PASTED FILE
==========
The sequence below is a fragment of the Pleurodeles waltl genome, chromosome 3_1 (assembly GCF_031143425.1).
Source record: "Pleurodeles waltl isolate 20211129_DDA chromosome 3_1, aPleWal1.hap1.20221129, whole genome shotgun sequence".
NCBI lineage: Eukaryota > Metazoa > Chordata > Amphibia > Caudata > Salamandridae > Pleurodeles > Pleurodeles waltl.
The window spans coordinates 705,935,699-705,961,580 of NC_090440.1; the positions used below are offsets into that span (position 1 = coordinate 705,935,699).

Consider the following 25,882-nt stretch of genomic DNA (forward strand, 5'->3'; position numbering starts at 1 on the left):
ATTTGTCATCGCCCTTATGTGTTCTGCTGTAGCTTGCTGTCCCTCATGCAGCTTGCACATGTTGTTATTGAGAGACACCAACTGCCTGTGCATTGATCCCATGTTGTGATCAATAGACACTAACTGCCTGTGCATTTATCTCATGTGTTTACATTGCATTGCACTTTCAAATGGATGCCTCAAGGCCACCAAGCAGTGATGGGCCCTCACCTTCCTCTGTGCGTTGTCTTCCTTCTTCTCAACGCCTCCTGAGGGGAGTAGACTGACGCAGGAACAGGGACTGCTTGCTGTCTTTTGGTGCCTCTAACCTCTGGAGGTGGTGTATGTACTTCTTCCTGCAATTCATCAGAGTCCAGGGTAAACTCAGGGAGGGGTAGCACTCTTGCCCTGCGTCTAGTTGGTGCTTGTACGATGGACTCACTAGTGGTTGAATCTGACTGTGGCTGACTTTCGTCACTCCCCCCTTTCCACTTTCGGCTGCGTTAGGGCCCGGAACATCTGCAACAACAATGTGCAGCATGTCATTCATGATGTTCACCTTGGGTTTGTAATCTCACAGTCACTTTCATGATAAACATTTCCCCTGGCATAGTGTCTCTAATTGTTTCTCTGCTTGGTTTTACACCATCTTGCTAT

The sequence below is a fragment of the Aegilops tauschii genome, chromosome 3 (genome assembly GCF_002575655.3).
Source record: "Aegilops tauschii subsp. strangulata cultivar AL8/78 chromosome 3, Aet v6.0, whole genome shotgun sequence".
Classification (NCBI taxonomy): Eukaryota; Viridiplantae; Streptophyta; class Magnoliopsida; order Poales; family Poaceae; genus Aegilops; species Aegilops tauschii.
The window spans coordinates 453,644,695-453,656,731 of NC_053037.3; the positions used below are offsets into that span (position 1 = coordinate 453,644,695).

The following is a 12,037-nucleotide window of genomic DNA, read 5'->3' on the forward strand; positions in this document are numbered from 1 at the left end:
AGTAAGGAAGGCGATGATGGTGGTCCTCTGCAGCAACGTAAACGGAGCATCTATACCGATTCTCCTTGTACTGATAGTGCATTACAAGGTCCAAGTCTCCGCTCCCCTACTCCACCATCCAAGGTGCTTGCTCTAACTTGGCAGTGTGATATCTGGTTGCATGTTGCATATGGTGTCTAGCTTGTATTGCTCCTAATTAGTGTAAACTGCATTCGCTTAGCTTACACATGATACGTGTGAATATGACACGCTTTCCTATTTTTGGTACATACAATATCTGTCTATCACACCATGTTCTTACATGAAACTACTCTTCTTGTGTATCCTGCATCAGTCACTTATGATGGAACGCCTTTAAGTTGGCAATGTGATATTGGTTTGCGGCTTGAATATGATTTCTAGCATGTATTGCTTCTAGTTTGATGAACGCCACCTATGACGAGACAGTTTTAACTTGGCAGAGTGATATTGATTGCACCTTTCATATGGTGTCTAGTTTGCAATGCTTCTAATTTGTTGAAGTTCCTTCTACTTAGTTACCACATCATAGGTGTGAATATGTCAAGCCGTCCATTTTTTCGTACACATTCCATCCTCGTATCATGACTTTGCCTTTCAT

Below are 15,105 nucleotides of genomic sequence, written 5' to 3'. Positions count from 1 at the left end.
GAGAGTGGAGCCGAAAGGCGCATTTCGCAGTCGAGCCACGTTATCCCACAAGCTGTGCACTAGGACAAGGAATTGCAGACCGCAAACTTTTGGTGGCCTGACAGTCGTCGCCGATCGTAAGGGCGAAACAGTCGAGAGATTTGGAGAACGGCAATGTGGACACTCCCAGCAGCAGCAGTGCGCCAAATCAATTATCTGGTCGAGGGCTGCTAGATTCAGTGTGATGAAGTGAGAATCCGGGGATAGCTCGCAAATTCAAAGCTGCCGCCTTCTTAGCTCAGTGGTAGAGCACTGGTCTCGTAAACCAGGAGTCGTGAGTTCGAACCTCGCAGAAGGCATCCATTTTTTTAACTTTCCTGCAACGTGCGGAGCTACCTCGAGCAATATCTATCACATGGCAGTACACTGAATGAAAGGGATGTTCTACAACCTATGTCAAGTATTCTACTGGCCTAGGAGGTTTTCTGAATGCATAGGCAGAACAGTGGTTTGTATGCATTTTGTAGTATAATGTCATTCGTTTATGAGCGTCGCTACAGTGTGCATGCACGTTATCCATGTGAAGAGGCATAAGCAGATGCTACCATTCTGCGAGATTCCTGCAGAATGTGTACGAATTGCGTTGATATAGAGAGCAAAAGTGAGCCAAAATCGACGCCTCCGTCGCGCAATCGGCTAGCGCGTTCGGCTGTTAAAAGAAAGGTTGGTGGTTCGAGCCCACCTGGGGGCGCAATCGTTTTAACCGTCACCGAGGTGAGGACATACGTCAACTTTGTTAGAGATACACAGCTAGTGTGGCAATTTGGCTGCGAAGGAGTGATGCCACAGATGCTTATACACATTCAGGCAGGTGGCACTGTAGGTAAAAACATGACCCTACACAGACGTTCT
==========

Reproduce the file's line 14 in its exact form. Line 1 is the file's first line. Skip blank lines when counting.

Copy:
GAGAGTGGAGCCGAAAGGCGCATTTCGCAGTCGAGCCACGTTATCCCACAAGCTGTGCACTAGGACAAGGAATTGCAGACCGCAAACTTTTGGTGGCCTGACAGTCGTCGCCGATCGTAAGGGCGAAACAGTCGAGAGATTTGGAGAACGGCAATGTGGACACTCCCAGCAGCAGCAGTGCGCCAAATCAATTATCTGGTCGAGGGCTGCTAGATTCAGTGTGATGAAGTGAGAATCCGGGGATAGCTCGCAAATTCAAAGCTGCCGCCTTCTTAGCTCAGTGGTAGAGCACTGGTCTCGTAAACCAGGAGTCGTGAGTTCGAACCTCGCAGAAGGCATCCATTTTTTTAACTTTCCTGCAACGTGCGGAGCTACCTCGAGCAATATCTATCACATGGCAGTACACTGAATGAAAGGGATGTTCTACAACCTATGTCAAGTATTCTACTGGCCTAGGAGGTTTTCTGAATGCATAGGCAGAACAGTGGTTTGTATGCATTTTGTAGTATAATGTCATTCGTTTATGAGCGTCGCTACAGTGTGCATGCACGTTATCCATGTGAAGAGGCATAAGCAGATGCTACCATTCTGCGAGATTCCTGCAGAATGTGTACGAATTGCGTTGATATAGAGAGCAAAAGTGAGCCAAAATCGACGCCTCCGTCGCGCAATCGGCTAGCGCGTTCGGCTGTTAAAAGAAAGGTTGGTGGTTCGAGCCCACCTGGGGGCGCAATCGTTTTAACCGTCACCGAGGTGAGGACATACGTCAACTTTGTTAGAGATACACAGCTAGTGTGGCAATTTGGCTGCGAAGGAGTGATGCCACAGATGCTTATACACATTCAGGCAGGTGGCACTGTAGGTAAAAACATGACCCTACACAGACGTTCT